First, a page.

Motto: “We’re About Life…”
Or more appropriately “we’re about no life…” The Frederick Coulston Foundation – in the deserts of New Mexico, currently houses 650 chimpanzees. It touts itself as the largest animal research center in the world. Their self-description at the Coulston website vaguely assures us of “more striking breakthroughs into the unknown” (though it fails to mention any major breakthroughs it’s made in the 30 years of its existence). According to their track record, it’s likely these “breakthroughs” will be in the cruelty department.
The conditions for the chimpanzees at Coulston have been so atrocious that they’ve actually made headlines several times over the past decade. In November of 1999, a 36 year-old chimp, Donna, died of an infection in her bowels, uterus, and peritoneal cavity. The infection resulted from carrying a dead fetus in her womb for over two weeks (though some accounts claim it was more like 2 months). The veterinarians made many attempts to remove the fetus- both manually and chemically, without success. A substantial amount of time passed and Coulston vets remembered that Donna was still carrying a dead fetus. When they finally began a C-section, the vets could actually see the fetus’ decomposing skull through the ruptured wall of the chimp’s uterus. Donna was literally rotting from the inside out. She did not live through the surgery.
Aside from the negligence of this ordeal, it was the scientists who had complicated her pregnancy in the first place, causing the fetus to die.
Coulston spokesman, Don McKinney, assures us however that Donna’s death was unavoidable, that they waited because “she had to build up her strength before having surgery.”* (Source: IDA Press Release 1/13/00)
Earlier in the year, 3 lab chimps died when the heat in their room accidentally rose to 140 degrees.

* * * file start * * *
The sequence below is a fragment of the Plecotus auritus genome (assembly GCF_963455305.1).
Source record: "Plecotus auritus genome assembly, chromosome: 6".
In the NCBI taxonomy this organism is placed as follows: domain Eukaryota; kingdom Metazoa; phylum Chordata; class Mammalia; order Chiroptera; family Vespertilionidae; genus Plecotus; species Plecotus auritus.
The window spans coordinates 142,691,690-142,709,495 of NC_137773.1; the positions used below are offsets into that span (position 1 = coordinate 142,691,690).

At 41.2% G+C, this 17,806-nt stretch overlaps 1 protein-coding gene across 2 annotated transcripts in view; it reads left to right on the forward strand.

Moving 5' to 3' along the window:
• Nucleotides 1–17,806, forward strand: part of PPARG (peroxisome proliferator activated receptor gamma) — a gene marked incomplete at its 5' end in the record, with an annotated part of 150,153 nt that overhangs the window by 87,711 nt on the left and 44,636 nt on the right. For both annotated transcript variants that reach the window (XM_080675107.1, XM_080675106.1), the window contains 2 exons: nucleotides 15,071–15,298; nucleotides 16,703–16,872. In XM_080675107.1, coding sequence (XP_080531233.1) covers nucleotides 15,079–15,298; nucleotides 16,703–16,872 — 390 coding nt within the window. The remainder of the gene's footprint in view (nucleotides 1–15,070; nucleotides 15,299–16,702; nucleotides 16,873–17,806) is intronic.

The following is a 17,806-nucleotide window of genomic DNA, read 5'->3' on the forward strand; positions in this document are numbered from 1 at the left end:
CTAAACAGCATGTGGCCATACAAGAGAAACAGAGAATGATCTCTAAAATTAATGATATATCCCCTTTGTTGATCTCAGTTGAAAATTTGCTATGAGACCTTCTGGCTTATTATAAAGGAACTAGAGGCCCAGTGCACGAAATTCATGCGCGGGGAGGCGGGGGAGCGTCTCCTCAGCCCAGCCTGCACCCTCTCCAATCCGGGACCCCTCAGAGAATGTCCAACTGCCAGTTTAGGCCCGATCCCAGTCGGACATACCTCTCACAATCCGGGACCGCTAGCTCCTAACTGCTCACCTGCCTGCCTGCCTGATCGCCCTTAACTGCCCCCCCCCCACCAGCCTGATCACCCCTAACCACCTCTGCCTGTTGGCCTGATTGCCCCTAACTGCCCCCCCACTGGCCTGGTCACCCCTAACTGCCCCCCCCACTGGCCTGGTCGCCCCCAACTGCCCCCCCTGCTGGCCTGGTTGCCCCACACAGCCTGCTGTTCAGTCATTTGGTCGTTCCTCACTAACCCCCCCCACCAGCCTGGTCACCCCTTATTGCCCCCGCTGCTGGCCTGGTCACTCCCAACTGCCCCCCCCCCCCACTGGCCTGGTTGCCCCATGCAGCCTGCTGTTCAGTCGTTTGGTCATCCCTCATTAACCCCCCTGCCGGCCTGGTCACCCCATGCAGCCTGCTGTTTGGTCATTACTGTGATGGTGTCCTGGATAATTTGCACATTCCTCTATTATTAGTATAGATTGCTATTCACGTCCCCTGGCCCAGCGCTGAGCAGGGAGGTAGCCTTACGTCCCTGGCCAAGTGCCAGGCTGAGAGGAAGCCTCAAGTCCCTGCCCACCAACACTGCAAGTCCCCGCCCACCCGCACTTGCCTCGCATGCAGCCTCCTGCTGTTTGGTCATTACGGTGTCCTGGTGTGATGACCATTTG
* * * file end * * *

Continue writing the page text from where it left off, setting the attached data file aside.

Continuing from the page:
Around the same time, a water pipe supplying 14 chimps broke. After an unknown amount of time, all 14 chimps became severely dehydrated. When caretakers finally noticed, they were only able to revive 10 of the primates, while the other 4 died.
At Coulston, the cages are covered in feces, their food is exposed to vermin, and the ventilation is poor. Veterinarians regularly neglect to fast the animals before sedation and they are not treated for shock after experimental surgeries. Previous employee Ron Henderson, says that conditions at the facility were the bare minimum for the survival of animals- if that. Apparently, many Coulston employees were actually playing the videogame “Mine Sweeper”, while the animals were dying of neglect.
On September 1, 1999, the US Department of Agriculture and The Coulston Foundation came to an agreement regarding the lab’s violations of the Animal Welfare Act. On January 1, 2000, Coulston transferred 30 chimps. By January 2001, they will place 120 more. By January 1, 2002, Coulston will place another 150- thereby completing the liberation process with a total of 300 free chimps.
The USDA has approved a review team to examine the foundation’s entire animal program. Coulston must then comply with all recommendations.
So now the lucky chimps get to go to a retirement home, that is- if the government will help to finance such facilities through the CHIMP Act.
There are however, some that oppose the notion of creating sanctuaries for these animals. National Institute of Health scientist, John Strandberg says, “Animal-based research continues to be a highly productive and valuable approach to solving human health problems.” Which causes us to ask, is this really so?